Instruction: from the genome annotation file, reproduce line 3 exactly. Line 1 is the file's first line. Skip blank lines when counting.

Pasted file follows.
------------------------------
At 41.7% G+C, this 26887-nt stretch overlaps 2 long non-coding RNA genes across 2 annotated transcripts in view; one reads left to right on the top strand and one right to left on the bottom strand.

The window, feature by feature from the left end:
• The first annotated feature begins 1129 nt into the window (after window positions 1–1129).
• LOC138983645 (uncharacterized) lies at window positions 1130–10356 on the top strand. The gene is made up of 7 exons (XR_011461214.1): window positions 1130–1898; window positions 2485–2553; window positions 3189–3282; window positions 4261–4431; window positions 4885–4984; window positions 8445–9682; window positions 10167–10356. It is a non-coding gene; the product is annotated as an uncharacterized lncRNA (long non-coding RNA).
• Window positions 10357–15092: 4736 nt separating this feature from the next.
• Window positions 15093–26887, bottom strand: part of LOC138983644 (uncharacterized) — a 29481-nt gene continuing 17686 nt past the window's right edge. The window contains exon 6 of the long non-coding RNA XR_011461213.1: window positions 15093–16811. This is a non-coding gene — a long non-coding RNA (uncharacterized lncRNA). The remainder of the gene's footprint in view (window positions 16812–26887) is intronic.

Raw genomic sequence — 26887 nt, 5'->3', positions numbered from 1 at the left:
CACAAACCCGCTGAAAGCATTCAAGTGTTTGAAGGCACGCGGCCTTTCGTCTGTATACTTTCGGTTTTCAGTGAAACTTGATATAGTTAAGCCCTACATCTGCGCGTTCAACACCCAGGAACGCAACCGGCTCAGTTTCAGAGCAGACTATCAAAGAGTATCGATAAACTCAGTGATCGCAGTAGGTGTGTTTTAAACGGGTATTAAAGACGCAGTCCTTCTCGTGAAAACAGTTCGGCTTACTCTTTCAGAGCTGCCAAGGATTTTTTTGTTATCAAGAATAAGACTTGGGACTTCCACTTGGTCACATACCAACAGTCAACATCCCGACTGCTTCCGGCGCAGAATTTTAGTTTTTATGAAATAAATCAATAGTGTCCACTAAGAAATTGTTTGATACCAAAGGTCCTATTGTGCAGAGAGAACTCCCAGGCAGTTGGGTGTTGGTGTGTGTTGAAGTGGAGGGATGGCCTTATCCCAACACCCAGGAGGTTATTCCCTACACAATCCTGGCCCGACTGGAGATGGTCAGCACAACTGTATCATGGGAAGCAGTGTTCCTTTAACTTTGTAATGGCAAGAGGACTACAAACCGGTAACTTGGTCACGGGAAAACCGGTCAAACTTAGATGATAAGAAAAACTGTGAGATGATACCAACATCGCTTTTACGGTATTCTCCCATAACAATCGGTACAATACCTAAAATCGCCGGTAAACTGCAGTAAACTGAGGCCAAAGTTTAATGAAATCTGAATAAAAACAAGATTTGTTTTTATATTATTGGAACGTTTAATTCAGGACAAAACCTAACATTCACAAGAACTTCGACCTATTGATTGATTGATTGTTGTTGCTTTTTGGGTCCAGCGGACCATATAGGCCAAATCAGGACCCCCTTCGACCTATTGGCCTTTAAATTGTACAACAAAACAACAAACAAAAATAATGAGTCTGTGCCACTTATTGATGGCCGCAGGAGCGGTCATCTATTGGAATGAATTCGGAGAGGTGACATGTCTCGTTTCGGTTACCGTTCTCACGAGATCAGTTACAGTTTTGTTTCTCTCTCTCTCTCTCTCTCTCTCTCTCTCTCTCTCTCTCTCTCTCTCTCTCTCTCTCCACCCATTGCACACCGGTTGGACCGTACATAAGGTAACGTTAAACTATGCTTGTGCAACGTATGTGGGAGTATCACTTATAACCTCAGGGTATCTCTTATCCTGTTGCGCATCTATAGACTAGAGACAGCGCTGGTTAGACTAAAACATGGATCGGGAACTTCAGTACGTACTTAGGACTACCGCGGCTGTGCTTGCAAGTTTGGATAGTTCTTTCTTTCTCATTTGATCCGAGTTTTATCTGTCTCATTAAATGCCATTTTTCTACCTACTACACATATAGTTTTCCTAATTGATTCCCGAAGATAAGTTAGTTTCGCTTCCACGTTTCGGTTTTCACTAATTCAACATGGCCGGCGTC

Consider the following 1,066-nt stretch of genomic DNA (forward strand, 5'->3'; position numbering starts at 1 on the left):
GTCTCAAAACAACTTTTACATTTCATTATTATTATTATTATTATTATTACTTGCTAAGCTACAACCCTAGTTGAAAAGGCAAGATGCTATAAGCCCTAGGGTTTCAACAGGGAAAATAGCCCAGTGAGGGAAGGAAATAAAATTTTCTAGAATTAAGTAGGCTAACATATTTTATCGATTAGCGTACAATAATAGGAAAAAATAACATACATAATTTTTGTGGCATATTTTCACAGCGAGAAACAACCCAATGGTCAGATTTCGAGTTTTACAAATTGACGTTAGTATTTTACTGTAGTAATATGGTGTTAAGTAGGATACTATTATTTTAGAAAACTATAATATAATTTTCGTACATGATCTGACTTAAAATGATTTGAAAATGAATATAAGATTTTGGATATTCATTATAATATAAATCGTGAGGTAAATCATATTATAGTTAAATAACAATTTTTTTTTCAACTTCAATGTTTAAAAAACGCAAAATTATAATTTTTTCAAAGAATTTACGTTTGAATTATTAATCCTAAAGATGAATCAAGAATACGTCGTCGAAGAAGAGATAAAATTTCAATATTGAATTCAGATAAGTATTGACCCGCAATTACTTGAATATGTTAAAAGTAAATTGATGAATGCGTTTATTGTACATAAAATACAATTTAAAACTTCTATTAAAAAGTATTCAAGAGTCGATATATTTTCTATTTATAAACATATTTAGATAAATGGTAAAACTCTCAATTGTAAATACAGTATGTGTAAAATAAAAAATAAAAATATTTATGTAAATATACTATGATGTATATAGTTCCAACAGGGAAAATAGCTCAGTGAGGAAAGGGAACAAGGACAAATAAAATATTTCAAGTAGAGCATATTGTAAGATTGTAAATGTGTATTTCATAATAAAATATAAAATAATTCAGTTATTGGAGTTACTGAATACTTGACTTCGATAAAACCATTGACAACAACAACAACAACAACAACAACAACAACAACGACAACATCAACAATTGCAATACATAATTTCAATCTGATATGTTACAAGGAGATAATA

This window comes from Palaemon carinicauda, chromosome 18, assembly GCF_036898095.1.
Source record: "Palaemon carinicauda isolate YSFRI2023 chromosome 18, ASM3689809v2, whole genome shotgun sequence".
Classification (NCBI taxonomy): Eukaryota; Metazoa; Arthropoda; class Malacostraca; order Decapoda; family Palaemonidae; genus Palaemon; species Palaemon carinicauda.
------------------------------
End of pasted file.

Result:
• The first annotated feature begins 1129 nt into the window (after window positions 1–1129).